The paws that refresh: “CATS” back on Broadway

Has any long-run Broadway show counted as many detractors as has Cats? (Besides Oh, Calcutta! I mean.) Upon hearing that I was attending the Broadway revival, comments from friends and colleagues ranged from mild disdain (“It’s not one of my favorites”), through haughty derision (“It’s touristy kitsch”), to outright loathing (“You couldn’t pay me to sit through that crap”). Well, Cats is not my all-time favorite, and I hardly classify it as high art, but you could (and they did) pay me to sit through it, which I would gladly do again.

The naming of cats is a difficult matter, It isn’t just one of your holiday games;  You may think at first I’m as mad as a hatter/When I tell you, a cat must have three different names.

          So begins “The Naming of Cats,” the first poem in T. S. Eliot’s Old Possum’s Book of Practical Cats, upon which the musical is based. The characters are from the poems and nearly all the lyrics to Andrew Lloyd Webber’s more-than-serviceable score are verbatim. Cats had been running in London for 18 months when it opened on Broadway in October, 1982 and went on to run for 18 years. Its 7,485 performances ranks fourth all-time, behind Lloyd Webber’s Phantom, at 12,000; the Chicago revival, approaching ten times the original’s 936; and The Lion King, nearing 8,000. (All three are still running.)

The cats of CATS

The CATS cats

Directed, as was the original, by Trevor Nunn, and with Gillian Flynn’s original choreography re-created/enhanced by Tony Award-winner (for Hamilton) Andy Blankenbuehler, the revival is two hours of tightly disciplined purrrpetual motion. Natasha Katz has taken the original lighting design and run with it; her spectacular results enhance without distracting from the proceedings. Bright cats’ eyes from trash-strewn crevices, multi-colored slashes of light crisscrossing the stage (and occasionally beyond), and bodice-blinking onesies are feasts for the senses. John Napier’s junkyard set extends up the aisles, where various and sundry felines also pussyfoot from time to time.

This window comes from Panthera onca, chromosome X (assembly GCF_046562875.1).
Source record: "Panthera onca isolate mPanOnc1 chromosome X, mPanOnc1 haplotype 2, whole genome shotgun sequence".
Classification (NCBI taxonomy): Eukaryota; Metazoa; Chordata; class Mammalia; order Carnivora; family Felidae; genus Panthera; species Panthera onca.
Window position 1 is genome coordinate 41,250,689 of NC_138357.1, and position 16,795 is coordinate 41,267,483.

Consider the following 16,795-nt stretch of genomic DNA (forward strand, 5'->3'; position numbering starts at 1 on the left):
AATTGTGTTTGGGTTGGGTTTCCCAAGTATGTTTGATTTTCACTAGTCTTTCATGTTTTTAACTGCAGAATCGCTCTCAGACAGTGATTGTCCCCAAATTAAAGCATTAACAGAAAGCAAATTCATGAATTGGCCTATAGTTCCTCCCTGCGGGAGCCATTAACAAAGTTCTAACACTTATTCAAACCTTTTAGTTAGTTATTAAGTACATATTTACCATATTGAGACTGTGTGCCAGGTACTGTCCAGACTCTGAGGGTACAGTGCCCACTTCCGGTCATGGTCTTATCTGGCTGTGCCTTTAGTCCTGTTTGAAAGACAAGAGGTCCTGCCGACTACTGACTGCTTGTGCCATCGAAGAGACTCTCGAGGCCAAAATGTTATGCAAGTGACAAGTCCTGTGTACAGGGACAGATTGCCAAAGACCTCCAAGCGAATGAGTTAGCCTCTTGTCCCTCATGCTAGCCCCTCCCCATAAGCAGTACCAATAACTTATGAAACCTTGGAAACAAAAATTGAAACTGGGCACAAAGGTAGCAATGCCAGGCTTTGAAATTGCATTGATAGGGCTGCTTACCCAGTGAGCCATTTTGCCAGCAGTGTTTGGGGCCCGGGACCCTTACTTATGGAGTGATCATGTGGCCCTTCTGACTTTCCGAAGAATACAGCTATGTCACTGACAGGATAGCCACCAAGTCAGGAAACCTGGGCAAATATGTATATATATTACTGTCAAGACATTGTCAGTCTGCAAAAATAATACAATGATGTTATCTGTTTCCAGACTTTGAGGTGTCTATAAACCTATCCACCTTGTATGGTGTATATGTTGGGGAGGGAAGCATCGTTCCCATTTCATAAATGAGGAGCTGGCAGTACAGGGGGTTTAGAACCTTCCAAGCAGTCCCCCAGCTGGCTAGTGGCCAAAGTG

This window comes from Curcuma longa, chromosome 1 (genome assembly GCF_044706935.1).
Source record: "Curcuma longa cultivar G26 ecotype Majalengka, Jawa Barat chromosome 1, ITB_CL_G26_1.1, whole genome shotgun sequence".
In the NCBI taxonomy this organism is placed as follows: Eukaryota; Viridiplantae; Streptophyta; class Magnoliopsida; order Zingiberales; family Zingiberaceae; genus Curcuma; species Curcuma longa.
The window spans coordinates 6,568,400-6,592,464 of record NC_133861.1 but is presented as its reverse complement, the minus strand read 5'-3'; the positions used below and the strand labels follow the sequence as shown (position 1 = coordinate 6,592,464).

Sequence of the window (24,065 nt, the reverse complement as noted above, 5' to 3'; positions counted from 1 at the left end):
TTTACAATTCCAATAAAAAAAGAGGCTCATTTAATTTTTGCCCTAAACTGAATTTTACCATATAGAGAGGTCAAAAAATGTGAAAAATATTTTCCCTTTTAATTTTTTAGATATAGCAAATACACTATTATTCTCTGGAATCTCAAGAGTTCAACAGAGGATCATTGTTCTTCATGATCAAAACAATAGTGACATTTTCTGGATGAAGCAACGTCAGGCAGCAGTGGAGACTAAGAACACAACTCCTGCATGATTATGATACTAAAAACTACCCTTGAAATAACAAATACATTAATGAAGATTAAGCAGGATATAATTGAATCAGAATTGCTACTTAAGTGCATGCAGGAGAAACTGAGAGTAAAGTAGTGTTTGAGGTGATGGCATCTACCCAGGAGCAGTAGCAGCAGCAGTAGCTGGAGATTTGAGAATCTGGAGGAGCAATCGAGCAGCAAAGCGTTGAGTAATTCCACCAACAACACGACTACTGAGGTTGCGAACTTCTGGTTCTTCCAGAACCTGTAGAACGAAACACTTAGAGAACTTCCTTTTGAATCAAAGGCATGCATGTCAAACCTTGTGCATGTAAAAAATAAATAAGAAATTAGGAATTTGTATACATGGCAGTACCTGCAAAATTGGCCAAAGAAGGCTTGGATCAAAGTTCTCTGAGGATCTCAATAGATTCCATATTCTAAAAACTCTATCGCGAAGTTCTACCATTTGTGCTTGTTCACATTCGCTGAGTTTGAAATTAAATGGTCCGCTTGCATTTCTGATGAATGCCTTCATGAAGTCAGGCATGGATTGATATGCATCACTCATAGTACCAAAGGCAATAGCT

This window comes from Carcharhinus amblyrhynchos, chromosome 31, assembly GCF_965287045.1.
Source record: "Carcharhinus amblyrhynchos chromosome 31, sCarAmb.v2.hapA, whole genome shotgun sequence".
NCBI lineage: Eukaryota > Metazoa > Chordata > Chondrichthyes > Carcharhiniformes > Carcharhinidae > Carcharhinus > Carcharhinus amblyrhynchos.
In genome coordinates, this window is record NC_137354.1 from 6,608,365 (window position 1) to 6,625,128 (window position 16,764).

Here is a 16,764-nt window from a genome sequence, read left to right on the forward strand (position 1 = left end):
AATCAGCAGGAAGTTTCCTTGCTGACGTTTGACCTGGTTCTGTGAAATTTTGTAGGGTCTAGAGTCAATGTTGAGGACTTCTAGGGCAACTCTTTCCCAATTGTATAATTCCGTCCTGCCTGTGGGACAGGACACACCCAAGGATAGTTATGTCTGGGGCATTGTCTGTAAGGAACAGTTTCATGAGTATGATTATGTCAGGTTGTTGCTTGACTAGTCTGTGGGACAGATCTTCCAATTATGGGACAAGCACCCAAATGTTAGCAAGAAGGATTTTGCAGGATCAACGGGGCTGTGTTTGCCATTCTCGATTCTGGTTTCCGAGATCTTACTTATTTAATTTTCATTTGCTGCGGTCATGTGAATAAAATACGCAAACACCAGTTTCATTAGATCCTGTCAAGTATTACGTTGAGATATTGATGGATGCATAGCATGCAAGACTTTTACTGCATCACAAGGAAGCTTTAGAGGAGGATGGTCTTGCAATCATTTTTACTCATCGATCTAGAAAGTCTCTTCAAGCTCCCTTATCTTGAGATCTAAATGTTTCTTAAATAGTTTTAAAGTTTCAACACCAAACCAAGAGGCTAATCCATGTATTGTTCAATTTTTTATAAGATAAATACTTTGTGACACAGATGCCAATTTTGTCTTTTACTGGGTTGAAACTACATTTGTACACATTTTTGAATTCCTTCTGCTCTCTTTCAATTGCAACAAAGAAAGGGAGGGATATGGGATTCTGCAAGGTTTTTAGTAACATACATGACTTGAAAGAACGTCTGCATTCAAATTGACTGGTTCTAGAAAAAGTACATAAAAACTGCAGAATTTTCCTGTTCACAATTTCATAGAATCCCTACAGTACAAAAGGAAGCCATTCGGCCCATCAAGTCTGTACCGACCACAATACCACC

To be sure, it is the same show, but the fresh 30-member cast of Broadway gypsies ignites it with an up-to-date spark. Cavorting about in exotic kitty-kat costumes and painted-on whiskers is work, not play, but who wouldn’t want to be Rum Tum Tugger or Jennyanydots or Bustopher Jones (The Cat About Town) for a while? Standouts in the terrific ensemble include Jess LeProtto and Shonica Gooden, whose song-and-dance as Mungojerrie and Rumpelteazer is a show-stopper; Rickey Ubeda, who lights up the stage (literally) as Magical Mister Mistoffelees; and the duo of Kim Fauré and Christine Cornish Smith, whose slinky intro of Macavity, the Mystery Cat, is downright pussycat sexy. The whole gang (litter? pride? whatever) also executes a nifty tap-dance number. Who knew?

'Macavity's not there...' but Demeter (Kim Faure, left) and Bombalurina (Christine Cornish Smith) will do just fine

Here, kitty, kitty: Demeter (Kim Faure), left, and Bombalurina (Christine Cornish Smith) put the moves on “Macavity, the Mystery Cat”

Cats also catapulted Grizabella’s song “Memory” into the pop-culture stratosphere (along with the original Grizabella, Betty Buckley). The song is hinted at several times during the show before its full-throated rendition by “British singing sensation” Leona Lewis. The song is gorgeous – on its own and as emotionally rendered by Ms. Lewis.

I refer those who dismiss Cats as just entertainment to Anthony Shaffer’s rejoinder to that same critique of his play Sleuth: “What do you mean ‘just’? It’s a bloody sight harder to entertain than to bore.” You will not be bored at Cats; you will be entertained.

A Cat’s entitled to expect/These evidences of respect.  So this is this, and that is that. And there’s how you ad-dress A Cat.

         Neil Simon Theatre, 250 West 52nd Street, NYC. Tickets: Ticketmaster/877-250-2929

Old Deuteronomy (Quentin Earl Darrington) invites audience members on stage during intermission for a photo op. My 12-year-old granddaughter was happy to acc intermission. My 12-year old granddaughter was among the eager visitors.

My 12-year-old granddaughter was among the audience members to visit Old Deuteronomy (Quentin Earl Darrington) during intermission.


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